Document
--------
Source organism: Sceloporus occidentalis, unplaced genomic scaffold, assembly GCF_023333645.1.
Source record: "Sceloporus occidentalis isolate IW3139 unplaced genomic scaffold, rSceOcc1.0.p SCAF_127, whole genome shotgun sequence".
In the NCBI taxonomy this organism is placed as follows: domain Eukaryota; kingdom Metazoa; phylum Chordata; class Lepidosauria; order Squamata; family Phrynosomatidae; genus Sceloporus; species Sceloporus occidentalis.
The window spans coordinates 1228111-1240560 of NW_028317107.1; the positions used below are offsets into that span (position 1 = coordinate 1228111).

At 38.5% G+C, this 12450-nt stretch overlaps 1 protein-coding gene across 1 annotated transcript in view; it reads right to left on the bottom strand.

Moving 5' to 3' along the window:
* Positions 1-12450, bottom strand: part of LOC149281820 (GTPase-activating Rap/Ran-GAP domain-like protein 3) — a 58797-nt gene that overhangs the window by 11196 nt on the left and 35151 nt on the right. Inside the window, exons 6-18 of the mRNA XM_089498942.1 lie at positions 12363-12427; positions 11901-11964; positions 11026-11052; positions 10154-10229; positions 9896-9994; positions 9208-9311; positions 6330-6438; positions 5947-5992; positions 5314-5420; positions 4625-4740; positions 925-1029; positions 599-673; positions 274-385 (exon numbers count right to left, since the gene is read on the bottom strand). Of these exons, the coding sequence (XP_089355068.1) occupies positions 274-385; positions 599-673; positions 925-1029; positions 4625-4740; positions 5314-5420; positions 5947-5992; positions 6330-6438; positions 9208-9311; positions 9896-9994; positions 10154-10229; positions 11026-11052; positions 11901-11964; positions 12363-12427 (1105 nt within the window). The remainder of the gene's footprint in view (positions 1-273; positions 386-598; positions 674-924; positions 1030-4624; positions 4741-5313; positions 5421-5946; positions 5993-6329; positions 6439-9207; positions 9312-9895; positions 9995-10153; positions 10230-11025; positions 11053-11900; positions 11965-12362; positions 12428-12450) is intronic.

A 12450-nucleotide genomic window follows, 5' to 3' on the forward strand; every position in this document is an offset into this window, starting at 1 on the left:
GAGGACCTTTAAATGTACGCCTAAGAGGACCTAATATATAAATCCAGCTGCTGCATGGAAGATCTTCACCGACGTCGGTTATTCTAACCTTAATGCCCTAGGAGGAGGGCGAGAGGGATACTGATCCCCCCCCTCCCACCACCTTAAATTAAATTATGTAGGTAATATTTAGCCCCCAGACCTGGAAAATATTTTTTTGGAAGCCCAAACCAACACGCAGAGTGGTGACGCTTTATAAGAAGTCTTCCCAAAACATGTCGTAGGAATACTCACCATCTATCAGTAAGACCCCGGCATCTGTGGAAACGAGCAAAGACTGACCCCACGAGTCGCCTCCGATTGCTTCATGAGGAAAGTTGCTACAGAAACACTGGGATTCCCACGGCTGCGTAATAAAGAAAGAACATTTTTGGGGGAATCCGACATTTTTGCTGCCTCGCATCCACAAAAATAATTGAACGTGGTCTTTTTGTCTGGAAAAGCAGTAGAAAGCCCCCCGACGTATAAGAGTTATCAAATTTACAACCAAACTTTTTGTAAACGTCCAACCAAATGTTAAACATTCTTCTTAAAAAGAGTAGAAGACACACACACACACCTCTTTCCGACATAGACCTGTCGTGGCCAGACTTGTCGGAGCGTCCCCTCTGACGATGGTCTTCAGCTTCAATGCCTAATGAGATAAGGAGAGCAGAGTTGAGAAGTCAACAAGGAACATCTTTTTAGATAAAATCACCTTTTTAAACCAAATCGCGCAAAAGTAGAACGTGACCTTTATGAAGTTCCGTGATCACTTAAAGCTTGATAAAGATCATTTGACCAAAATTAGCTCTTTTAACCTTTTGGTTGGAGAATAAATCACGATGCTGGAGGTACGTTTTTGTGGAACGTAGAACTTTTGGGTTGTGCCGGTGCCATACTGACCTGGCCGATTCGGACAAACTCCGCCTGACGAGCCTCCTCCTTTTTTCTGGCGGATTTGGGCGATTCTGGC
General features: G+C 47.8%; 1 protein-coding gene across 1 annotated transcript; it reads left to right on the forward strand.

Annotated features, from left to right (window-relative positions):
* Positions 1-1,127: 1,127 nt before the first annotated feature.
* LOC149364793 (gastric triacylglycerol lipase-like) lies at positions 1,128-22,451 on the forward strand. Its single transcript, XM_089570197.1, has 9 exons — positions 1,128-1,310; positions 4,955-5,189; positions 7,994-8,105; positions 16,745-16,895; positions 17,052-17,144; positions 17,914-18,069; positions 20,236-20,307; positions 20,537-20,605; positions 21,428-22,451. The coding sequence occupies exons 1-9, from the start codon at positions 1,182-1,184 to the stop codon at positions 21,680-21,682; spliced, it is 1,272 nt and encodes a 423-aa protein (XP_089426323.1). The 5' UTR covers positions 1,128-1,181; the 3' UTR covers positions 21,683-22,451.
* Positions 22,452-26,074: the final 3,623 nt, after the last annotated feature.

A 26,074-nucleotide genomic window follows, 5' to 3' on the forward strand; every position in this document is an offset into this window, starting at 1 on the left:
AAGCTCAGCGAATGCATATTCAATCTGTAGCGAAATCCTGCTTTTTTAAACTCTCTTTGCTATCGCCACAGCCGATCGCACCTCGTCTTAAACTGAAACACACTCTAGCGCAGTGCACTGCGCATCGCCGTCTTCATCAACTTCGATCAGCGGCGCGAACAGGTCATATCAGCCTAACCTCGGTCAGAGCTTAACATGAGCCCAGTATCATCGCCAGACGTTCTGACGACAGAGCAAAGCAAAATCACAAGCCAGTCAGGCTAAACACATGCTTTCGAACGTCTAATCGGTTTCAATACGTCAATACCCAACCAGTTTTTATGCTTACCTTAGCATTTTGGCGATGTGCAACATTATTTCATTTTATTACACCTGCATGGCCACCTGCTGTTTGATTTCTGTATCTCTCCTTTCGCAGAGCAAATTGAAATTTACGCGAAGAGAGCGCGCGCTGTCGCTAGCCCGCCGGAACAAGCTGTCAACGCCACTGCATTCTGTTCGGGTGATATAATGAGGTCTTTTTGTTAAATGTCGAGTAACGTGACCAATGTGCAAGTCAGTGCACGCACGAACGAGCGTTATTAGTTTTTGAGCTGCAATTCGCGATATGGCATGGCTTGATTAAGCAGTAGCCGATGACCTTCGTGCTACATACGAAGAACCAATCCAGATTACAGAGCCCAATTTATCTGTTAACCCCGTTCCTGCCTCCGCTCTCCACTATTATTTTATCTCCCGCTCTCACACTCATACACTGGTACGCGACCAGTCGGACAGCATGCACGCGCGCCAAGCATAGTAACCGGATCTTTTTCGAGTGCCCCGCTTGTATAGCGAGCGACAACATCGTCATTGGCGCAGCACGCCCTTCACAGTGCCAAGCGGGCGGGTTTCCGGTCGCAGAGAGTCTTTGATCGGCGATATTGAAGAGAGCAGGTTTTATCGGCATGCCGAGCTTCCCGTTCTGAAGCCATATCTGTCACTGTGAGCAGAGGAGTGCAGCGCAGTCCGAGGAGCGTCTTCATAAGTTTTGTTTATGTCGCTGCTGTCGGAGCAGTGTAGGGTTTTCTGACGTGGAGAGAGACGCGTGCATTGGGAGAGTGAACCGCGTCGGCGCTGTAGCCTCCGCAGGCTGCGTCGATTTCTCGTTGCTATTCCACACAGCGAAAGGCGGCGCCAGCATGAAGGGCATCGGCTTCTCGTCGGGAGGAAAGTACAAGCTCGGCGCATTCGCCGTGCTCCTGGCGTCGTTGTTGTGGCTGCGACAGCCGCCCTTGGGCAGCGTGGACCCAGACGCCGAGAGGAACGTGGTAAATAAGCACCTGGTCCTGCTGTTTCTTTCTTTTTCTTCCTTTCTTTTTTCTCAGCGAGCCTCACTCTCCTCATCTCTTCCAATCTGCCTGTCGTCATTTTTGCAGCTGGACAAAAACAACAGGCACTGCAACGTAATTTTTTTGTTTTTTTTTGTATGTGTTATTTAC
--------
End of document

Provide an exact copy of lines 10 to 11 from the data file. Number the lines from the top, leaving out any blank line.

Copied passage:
General features: G+C 47.8%; 1 protein-coding gene across 1 annotated transcript; it reads left to right on the forward strand.

Annotated features, from left to right (window-relative positions):